As some of you know, I recently fell in love. With Scrivener. We met, married, and are enjoying a passionate honeymoon. Scrivener saved my writing life.
If you don't use it, and have no interest in using it, I suggest this: take a sheet of paper and scratch out some notes before you write. Create a mind map, a word web, anything.
I was never a fan of outlines. Until now. Fellow tweeps agree. Try K.M Weiland and Gabriela Pereira. Between their helpful tips and my dear Scriv, I'm in writing heaven.
Before you go on, let me make one thing clear. By outline, I don't mean grade-school roman numerals and capital letters. By outline, I mean a sketch, a map, a skeleton of your story; I mean the major plot points, the central message, the potential obstacles. (Remember: what happens in your head, stays in your head. Unless you open your mouth.)
Here are my 5 take-aways on the importance of outlining your story:
1. Outlines build a frame - you can always change plot structure and other details during the writing process, but beginning with that initial skeleton clears a path and marks a destination.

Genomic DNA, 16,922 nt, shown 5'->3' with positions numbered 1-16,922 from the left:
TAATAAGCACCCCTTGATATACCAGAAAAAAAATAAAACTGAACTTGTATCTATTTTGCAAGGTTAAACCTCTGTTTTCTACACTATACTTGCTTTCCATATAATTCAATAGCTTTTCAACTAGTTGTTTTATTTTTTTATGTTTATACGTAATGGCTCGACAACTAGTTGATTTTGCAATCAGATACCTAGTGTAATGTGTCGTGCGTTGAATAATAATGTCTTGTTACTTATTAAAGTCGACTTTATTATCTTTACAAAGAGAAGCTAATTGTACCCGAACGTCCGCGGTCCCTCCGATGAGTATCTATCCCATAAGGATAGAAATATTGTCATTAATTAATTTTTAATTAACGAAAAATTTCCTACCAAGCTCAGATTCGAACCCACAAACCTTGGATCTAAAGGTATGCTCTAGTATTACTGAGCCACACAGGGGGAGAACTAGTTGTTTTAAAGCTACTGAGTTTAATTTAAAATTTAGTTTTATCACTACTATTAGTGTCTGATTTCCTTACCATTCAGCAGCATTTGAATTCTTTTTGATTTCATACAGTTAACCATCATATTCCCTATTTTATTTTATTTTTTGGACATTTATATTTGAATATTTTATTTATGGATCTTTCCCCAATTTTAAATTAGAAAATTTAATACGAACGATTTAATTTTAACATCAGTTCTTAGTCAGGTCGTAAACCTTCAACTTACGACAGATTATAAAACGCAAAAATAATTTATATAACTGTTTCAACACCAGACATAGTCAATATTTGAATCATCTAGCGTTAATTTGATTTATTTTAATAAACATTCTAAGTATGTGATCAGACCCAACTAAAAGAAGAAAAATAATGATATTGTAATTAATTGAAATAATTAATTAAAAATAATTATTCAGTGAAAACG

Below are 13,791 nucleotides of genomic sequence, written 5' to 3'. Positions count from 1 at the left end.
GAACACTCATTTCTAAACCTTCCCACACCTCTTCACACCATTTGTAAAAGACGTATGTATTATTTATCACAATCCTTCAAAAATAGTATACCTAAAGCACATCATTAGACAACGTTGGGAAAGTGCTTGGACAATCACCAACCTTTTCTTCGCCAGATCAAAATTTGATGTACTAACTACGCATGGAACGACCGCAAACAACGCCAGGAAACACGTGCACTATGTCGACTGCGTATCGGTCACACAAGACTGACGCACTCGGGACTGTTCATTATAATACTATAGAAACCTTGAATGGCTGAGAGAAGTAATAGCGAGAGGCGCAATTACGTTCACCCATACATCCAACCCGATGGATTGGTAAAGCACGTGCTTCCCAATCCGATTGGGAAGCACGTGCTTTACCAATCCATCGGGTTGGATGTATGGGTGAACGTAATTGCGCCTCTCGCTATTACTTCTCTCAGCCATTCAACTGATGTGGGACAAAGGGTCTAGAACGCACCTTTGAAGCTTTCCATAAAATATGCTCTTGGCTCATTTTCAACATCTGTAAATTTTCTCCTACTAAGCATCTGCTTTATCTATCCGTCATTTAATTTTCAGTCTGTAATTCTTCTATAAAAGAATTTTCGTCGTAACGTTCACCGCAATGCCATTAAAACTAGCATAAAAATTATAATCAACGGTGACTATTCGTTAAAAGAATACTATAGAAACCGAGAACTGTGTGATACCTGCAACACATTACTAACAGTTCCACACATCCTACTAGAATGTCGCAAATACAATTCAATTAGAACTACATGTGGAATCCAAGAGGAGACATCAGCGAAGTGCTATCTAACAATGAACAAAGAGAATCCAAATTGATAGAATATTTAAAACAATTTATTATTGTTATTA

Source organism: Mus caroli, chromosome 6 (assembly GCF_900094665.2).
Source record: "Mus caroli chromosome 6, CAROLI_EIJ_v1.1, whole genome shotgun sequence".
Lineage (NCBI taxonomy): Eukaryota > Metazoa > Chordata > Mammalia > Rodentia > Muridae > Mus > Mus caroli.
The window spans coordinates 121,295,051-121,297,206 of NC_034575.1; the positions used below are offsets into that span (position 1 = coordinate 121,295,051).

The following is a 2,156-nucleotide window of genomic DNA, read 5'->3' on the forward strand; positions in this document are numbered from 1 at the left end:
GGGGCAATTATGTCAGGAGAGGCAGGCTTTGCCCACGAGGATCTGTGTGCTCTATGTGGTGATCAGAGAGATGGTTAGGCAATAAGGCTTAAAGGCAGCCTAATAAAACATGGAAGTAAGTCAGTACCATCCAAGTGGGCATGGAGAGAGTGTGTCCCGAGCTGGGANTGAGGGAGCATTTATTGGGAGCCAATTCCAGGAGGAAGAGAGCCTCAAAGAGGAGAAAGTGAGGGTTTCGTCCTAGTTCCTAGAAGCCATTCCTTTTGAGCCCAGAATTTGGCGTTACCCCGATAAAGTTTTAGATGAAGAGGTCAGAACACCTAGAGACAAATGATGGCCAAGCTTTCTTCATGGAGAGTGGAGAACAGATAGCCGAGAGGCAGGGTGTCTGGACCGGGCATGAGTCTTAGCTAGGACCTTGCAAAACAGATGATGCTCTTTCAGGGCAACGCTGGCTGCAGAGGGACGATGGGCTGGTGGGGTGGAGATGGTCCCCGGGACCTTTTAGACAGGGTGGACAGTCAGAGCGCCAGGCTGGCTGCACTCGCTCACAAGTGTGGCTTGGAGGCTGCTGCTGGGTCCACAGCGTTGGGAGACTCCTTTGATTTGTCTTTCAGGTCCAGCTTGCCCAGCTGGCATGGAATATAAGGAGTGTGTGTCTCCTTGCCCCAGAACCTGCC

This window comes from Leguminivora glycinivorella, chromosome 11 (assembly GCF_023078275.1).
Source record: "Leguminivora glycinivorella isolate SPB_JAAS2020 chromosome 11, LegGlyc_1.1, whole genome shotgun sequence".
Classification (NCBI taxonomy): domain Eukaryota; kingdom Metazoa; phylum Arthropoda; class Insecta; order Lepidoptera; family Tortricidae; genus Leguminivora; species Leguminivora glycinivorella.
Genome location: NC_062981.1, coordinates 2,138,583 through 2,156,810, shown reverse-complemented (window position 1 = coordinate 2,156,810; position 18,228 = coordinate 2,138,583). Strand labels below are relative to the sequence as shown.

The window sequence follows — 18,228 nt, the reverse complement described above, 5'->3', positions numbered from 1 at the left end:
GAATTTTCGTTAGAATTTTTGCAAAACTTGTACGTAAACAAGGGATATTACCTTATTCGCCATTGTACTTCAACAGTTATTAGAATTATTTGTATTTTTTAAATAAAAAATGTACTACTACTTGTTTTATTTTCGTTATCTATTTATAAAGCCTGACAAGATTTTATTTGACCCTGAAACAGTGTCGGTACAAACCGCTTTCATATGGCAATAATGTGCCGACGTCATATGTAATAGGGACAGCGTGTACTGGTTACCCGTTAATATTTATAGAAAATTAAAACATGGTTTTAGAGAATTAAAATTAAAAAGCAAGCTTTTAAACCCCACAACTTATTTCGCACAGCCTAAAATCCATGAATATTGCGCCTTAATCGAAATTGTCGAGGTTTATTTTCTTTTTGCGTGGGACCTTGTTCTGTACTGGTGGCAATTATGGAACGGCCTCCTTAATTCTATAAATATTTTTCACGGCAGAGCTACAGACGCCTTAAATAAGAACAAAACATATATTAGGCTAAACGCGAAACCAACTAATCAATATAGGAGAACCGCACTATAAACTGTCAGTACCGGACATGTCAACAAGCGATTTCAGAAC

2. Stories need an outline - a natural outline will grow from your writing even if you don't begin with it. Why not start with it? It's your skeleton. Without it, your story will be an amorphous blob inching across a barren slab of pavement.
3. Outlines make you a better writer - fleshing out details like character traits, scenes, conflicts, obstacles, etc., beforehand prepare you for the deeper context that will organically unfold as you write.
4. Outlines save you time - ninety percent of my writer's block cleared up when I began taking outlining seriously. Just scratching out those 8 arcs gave me visible landmarks and stopping points.
5. Not everyone agrees - I could add five more reasons I think outlines make you a better writer, and you could find just as many that counter me.
I'm not your mom or your best friend. You won't offend me or hurt my feelings if you leave me a comment below that says I'm wrong. I welcome debate. I began my writing life on the other side of this argument - "outlining is for pretentious writers; I'm organic; let it flow". I've changed my mind.
I might change it again, but for now, creating an outline (loose or tight) gives my stories strength and frees my thinking to create.
What do you think?